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Guinea pig body language

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Guinea pig body language

Guinea pigs are small rodents that live in herds. It has been proven that they can communicate with each other both by means of sounds and by means of body language. Guinea pig owners can also learn to understand them.

It is easy to recognize when the guinea pig is afraid. Due to their small size and the lack of appropriate skills, they cannot defend themselves. However, they have learned to react differently to the threat. The frightened guinea pig freezes, straining its eyes. Her little heart beats very quickly. When the stress is really strong, she tries to pretend to be dead, hoping to avoid contact with the attacker. If the threat lasts longer, we can observe loss of appetite, weight loss and lethargy.

It is just as easy to recognize when the piggy is happy. In a moment of joy, the guinea pigs jump in all directions, showing how happy they are.

A relaxed guinea pig lies on its side and holds out its hind legs. If he allows us to touch his delicate belly while squinting at the same time, we can assume that he fully trusts us. If the piggy stretched out in this way does not even twitch when we pass it, it means that we do not arouse even the slightest fear in it.

the pig in the photo is afraid

Guinea pigs can also be curious. When something interests them, at first they will smell it thoroughly, raising their nose. If they do not sense the threat, they can gently bite the object of interest. When this one does not turn out to be tasty, they will most likely head in a different direction, waiting for new places to play.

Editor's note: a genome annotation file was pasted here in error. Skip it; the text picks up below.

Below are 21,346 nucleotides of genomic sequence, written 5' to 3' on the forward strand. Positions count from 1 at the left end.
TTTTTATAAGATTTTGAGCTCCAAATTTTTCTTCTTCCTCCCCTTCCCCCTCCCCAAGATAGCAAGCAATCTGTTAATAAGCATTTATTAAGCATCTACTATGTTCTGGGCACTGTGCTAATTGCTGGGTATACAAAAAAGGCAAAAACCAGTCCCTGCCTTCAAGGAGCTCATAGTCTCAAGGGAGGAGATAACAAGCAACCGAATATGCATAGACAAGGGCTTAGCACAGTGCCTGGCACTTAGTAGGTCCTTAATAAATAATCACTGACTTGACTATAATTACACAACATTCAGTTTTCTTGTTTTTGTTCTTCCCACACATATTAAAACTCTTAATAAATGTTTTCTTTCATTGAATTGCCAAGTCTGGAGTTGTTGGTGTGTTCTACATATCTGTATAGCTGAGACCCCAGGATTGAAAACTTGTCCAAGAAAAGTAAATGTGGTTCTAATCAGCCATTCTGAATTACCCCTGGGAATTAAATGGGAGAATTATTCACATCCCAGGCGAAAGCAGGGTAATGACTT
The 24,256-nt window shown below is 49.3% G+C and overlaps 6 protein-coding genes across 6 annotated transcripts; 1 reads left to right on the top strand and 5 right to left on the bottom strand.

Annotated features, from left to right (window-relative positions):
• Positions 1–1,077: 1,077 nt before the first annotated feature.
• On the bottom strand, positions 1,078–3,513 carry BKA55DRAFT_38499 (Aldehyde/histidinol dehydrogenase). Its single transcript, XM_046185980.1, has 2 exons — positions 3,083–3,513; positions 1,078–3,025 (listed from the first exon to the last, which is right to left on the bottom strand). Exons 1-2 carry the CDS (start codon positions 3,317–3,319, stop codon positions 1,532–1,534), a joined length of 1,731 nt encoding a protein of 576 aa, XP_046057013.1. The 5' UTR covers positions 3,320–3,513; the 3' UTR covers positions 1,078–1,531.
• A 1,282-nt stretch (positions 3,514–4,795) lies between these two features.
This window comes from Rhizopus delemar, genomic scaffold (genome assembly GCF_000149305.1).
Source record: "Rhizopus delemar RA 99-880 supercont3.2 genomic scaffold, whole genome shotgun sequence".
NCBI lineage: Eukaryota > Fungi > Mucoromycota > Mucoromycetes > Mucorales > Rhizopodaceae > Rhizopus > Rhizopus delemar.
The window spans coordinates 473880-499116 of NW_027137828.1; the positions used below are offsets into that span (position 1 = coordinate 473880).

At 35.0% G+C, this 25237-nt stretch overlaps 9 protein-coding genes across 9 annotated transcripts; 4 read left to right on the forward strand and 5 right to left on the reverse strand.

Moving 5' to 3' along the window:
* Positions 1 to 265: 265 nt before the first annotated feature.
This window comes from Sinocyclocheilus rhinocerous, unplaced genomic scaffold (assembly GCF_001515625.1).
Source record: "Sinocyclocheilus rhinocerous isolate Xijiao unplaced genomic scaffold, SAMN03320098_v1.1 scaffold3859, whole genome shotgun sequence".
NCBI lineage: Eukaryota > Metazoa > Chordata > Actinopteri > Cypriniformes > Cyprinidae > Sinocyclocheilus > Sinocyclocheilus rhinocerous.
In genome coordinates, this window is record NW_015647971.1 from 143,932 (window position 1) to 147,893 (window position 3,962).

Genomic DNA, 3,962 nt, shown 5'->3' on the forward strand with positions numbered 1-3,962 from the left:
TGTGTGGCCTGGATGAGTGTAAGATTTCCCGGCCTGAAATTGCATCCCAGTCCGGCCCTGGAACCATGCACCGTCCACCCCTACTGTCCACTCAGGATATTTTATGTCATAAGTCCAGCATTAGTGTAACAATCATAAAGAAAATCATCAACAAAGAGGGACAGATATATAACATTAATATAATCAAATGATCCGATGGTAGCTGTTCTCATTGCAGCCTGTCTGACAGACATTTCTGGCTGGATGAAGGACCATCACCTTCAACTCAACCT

There are a few more behaviors that will tell us a lot about our pigs. For example, a backward-walking piggy will usually look for a suitable place to defecate. Pigs are also very clean, they clean their fur regularly. If they scratch it means that they are itchy. In such a situation, it is good to observe the mumps. It can be a haystalk, but also a sign of illness. Yawning, as in humans, is a sign of tiredness or boredom.

Guinea pigs, like most animals, do not attack for nothing. However, if you happen to be bitten by a pig, don’t be angry with her. It usually just means that they don’t feel like having fun at the moment. On the other hand, a pig gnawing on the bars of its cage may be hungry, although this is often the way it attracts our attention. This is how she communicates to us that she wants you to play with her.

Knowing the basic behavior of a guinea pig, you can look after it well. Take care of her and she will certainly repay you with many joyful jumps and a belly exposed to caresses. This is how guinea pigs show love – or at least the desire to stroke them;)